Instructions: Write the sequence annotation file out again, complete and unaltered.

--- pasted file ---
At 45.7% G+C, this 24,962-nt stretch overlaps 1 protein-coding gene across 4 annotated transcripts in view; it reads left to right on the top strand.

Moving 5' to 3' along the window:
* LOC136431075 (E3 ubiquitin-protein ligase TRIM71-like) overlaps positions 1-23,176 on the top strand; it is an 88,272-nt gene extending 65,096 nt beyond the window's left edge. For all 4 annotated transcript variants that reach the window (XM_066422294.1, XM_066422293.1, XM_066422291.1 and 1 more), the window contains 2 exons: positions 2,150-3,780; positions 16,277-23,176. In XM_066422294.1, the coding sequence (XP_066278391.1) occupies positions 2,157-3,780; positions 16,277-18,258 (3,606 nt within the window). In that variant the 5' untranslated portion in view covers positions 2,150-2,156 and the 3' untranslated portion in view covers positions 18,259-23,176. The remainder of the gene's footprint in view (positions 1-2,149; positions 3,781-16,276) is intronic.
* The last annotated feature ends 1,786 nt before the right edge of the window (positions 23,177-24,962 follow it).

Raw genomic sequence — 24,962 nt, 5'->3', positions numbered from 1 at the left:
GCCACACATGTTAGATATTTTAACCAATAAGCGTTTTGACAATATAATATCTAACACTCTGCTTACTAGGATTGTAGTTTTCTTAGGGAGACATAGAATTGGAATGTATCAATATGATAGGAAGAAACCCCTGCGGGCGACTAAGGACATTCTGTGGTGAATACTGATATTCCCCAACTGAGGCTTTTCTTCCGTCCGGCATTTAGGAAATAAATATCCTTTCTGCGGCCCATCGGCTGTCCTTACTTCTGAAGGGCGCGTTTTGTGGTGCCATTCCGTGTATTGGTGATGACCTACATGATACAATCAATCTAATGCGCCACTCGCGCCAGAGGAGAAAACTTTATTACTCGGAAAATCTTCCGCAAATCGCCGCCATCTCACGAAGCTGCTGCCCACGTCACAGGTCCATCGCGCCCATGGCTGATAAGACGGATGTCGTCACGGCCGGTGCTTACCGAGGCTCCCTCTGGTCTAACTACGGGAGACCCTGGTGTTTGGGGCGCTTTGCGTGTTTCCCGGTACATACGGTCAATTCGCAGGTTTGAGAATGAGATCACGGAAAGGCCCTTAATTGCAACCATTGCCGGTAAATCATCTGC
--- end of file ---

At 45.7% G+C, this 24,962-nt stretch overlaps 1 protein-coding gene across 4 annotated transcripts in view; it reads left to right on the top strand.

Moving 5' to 3' along the window:
* LOC136431075 (E3 ubiquitin-protein ligase TRIM71-like) overlaps positions 1-23,176 on the top strand; it is an 88,272-nt gene extending 65,096 nt beyond the window's left edge. For all 4 annotated transcript variants that reach the window (XM_066422294.1, XM_066422293.1, XM_066422291.1 and 1 more), the window contains 2 exons: positions 2,150-3,780; positions 16,277-23,176. In XM_066422294.1, the coding sequence (XP_066278391.1) occupies positions 2,157-3,780; positions 16,277-18,258 (3,606 nt within the window). In that variant the 5' untranslated portion in view covers positions 2,150-2,156 and the 3' untranslated portion in view covers positions 18,259-23,176. The remainder of the gene's footprint in view (positions 1-2,149; positions 3,781-16,276) is intronic.
* The last annotated feature ends 1,786 nt before the right edge of the window (positions 23,177-24,962 follow it).

Raw genomic sequence — 24,962 nt, 5'->3', positions numbered from 1 at the left:
GCCACACATGTTAGATATTTTAACCAATAAGCGTTTTGACAATATAATATCTAACACTCTGCTTACTAGGATTGTAGTTTTCTTAGGGAGACATAGAATTGGAATGTATCAATATGATAGGAAGAAACCCCTGCGGGCGACTAAGGACATTCTGTGGTGAATACTGATATTCCCCAACTGAGGCTTTTCTTCCGTCCGGCATTTAGGAAATAAATATCCTTTCTGCGGCCCATCGGCTGTCCTTACTTCTGAAGGGCGCGTTTTGTGGTGCCATTCCGTGTATTGGTGATGACCTACATGATACAATCAATCTAATGCGCCACTCGCGCCAGAGGAGAAAACTTTATTACTCGGAAAATCTTCCGCAAATCGCCGCCATCTCACGAAGCTGCTGCCCACGTCACAGGTCCATCGCGCCCATGGCTGATAAGACGGATGTCGTCACGGCCGGTGCTTACCGAGGCTCCCTCTGGTCTAACTACGGGAGACCCTGGTGTTTGGGGCGCTTTGCGTGTTTCCCGGTACATACGGTCAATTCGCAGGTTTGAGAATGAGATCACGGAAAGGCCCTTAATTGCAACCATTGCCGGTAAATCATCTGC